Amplifying Knowledge Mobilization: Ensuring Full Literacy SSHRC Partnership Grant Reaches Mid-Point

July 12, 2023

As the Ensuring Full Literacy team reaches the mid-point of their Social Sciences and Humanities Research Council (SSHRC) Partnership Grant, the next phase leans toward knowledge mobilization and sharing key research findings with the public.

Ensuring Full Literacy in a Multicultural and Digital World is a team made up of almost 150 Canadian and international scholars as well as industry, community and outreach partners who are working to bridge the many dimensions of literacy acquisition in our multicultural and digitally-connected world. The partnership spans 16 universities and colleges across Canada, the U.S., the U.K. and Europe. Through a collaborative approach, industry and outreach partners co-create research-agendas by working directly with researchers to generate informed hypotheses and design targeted studies that evaluate how characteristics of the reader and the medium interact to shape literacy outcomes.

The ultimate goal of the project is to generate the scientific knowledge necessary to ensure full literacy; the deep text comprehension needed to succeed in our rapidly-evolving knowledge economy.

The project is separated into six main themes: Literacy, Oral Language, Computational Modeling, Neuroimaging, Language Background & Culture, and Technology & New Media, and within these themes, team members use cutting-edge methodological approaches including digital media, neuroimaging and computational analysis. Dr. Janet Werker, Project Director and Co-Lead of Oral Language theme, explained that this grant uniquely focuses on how researchers can work with industry and community partners to better disseminate their research findings with the broad public through a collaborative approach.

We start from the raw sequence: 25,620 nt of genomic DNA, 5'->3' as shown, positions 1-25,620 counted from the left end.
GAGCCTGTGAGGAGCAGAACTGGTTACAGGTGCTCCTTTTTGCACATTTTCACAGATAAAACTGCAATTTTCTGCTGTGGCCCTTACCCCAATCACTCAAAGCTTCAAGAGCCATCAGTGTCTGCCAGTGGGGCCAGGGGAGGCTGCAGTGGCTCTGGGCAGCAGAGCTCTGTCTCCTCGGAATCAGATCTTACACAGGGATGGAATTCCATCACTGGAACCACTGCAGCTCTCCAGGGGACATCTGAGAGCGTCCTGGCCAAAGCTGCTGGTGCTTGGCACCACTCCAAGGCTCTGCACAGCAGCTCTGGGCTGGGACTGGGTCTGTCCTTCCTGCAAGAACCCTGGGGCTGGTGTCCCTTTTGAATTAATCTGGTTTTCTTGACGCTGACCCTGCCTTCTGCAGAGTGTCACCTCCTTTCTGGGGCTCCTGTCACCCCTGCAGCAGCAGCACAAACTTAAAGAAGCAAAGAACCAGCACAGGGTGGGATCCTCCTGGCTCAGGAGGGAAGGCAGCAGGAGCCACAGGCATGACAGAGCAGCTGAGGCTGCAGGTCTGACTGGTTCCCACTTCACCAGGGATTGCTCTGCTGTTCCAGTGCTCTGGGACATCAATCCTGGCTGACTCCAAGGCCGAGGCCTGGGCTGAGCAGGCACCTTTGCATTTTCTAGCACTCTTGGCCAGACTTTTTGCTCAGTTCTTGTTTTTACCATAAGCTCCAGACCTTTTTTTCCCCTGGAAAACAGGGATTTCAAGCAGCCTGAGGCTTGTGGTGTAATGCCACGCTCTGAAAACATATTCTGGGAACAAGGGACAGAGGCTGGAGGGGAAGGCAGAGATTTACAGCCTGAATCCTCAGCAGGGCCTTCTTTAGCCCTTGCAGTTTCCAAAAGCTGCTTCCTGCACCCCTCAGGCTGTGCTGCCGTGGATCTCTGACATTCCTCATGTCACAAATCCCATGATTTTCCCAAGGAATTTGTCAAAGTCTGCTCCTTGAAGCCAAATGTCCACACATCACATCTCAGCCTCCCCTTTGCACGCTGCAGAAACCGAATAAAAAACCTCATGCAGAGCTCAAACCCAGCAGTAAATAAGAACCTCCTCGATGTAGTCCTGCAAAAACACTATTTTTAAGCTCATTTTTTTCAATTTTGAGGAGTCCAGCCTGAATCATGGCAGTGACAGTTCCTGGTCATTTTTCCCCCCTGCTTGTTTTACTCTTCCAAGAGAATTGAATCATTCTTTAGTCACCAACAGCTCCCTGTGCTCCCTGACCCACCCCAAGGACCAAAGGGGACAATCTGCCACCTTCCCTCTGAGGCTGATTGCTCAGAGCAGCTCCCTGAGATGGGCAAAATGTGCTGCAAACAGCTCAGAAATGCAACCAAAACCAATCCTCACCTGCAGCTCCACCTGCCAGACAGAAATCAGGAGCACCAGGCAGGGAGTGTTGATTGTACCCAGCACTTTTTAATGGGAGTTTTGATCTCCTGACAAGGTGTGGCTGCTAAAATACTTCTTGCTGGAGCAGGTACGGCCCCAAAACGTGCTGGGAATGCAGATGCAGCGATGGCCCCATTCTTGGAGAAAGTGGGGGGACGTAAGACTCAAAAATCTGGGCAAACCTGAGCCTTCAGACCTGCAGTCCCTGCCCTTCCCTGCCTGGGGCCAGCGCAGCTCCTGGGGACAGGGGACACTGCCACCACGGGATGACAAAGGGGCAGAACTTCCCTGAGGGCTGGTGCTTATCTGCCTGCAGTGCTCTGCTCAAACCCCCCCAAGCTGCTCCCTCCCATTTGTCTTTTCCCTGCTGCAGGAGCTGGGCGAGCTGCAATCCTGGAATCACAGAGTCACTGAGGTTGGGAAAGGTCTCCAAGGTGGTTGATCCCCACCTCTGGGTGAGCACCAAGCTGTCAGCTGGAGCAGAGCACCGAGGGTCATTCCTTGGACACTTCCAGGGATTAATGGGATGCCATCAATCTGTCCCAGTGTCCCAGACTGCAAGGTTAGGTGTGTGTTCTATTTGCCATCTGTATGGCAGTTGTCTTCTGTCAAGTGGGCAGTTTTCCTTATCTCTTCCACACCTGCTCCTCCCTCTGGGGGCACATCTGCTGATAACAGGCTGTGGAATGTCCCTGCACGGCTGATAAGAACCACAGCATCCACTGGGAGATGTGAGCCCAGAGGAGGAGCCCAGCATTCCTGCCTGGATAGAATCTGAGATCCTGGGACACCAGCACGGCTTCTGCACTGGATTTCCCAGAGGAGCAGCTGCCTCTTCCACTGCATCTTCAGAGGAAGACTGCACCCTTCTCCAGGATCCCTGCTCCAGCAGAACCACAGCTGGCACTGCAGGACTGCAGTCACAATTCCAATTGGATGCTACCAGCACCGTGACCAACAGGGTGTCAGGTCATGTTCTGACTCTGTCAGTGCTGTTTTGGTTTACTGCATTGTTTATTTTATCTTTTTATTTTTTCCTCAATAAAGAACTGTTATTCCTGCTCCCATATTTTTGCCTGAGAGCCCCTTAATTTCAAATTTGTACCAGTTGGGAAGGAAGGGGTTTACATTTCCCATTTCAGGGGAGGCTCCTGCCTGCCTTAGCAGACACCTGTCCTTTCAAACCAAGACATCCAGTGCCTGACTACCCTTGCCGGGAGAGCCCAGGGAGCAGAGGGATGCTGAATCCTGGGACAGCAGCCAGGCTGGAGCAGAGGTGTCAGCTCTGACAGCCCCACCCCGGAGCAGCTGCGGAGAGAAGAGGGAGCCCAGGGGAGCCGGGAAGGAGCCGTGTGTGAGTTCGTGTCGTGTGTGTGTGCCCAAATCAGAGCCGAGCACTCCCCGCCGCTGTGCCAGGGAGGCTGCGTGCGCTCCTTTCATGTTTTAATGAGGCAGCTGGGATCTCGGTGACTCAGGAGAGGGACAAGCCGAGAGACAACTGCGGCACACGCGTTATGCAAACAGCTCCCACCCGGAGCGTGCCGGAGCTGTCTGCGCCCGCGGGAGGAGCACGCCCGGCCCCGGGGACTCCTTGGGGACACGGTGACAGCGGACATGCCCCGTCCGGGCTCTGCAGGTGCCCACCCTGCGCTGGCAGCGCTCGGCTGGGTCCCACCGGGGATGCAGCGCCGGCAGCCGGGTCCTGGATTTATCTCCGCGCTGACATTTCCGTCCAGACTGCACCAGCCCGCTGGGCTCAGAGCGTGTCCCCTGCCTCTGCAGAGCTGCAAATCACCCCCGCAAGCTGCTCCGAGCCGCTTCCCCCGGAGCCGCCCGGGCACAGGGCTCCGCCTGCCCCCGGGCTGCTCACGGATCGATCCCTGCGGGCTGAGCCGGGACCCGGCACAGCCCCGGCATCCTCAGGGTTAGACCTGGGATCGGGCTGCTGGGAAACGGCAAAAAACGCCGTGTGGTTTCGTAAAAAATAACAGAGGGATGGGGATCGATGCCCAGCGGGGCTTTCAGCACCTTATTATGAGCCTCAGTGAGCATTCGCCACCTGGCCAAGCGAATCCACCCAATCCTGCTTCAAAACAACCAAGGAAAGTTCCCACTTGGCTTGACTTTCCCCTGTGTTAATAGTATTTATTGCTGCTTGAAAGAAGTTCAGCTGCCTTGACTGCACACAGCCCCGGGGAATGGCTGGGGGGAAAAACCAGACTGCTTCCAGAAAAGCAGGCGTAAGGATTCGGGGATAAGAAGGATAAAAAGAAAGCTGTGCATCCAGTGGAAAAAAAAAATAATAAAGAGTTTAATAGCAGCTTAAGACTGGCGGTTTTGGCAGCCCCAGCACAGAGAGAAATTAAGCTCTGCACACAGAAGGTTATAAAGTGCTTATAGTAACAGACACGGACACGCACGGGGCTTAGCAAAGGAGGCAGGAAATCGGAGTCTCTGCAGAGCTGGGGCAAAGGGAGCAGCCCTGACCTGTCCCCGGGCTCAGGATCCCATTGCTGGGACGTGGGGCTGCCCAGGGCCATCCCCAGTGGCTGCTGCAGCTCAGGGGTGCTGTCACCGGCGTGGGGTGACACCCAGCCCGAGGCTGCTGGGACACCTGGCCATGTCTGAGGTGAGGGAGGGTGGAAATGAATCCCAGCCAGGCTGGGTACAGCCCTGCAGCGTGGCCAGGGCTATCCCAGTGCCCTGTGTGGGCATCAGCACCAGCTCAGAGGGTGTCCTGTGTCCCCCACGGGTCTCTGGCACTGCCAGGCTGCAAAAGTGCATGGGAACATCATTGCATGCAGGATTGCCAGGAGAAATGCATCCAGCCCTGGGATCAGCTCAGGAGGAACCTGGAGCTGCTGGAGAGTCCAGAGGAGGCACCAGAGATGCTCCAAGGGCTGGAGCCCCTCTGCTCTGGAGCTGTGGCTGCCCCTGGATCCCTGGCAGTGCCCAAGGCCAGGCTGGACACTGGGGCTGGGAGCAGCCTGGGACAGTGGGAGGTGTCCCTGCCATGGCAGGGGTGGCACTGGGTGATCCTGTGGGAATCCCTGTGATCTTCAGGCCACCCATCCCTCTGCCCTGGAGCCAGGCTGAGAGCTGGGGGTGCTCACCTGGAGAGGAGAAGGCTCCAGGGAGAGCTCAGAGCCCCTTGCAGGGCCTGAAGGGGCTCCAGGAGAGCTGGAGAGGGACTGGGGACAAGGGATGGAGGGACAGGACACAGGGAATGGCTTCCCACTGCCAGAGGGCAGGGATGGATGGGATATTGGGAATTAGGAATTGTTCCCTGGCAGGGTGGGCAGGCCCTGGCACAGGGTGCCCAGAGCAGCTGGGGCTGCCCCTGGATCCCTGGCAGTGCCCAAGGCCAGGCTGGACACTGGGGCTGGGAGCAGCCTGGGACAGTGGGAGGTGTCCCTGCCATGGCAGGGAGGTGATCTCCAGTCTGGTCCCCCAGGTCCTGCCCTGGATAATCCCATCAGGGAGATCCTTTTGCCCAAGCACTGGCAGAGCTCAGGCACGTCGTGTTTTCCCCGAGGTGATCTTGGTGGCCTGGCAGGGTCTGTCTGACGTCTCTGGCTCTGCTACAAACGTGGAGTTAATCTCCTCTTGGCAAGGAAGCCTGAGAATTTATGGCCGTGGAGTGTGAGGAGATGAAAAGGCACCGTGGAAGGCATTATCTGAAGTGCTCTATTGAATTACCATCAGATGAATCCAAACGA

“This work is so important because we know statistically that spoken language acquisition is the best predictor of success in learning to read, but up until this grant, most of the research on spoken language acquisition and on literacy has been done by different groups of people who meet together with themselves, but not with other groups,” said Werker. “The variables, the experiences and the mechanisms that actually link spoken language acquisition have not really been looked at from the lens of what different researchers can bring based on their varied expertise, and how we can modify questions or ask complimentary questions to further research. That’s what makes this grant so powerful.”

Something critical to note about research relating to literacy and reading, is that researchers are now recognizing that readers are constantly changing. No longer are readers seen as monolingual individuals who are coming from a single culture, who are all English learners. The research in this grant is recognizing individuals from multilingual and multicultural backgrounds, who bring different knowledge and culture to language systems.

The Canadian Children’s Literacy Foundation (CCLF), a national charitable organization dedicated to ensuring that all children in Canada have the literacy skills they need to reach their full potential, has been partnering with the grant since 2020. Since then, postdoctoral fellows and other trainees have been supporting CCLF by gathering up-to-date evidence based-research on literacy-related topics. This information is then shared amongst healthcare providers and caregivers.

“When we’re providing training to healthcare providers and other professionals, we want to ensure that the information we’re providing them is based on the most recent research and evidence,” said Nina Jobanputra Shukla, Director of the Early Words Program at CCLF. “We take the information that the researchers provide, distill it into knowledge translation tools like tip sheets, and incorporate it into our training. In doing so, we’re providing parents and healthcare professionals with information that is relevant, up to date and easily accessible.”

Ariel Siller, CEO of CCLF, explained the importance of ensuring public messaging is framed in an accessible and culturally relevant way.

“To ensure we’re reaching multilingual communities, we’ve engaged in community consultations with people from many different language community groups. Based on these consultations, we’ve then created literacy resources in several languages, which has been incredibly exciting,” said Siller. “And we aren’t just translating the words into different languages, we’re working with community members to ensure the messaging is framed in a culturally relevant way. Next, we are hoping to use this information to create videos in various languages so that we can disseminate the information in multiple modalities.”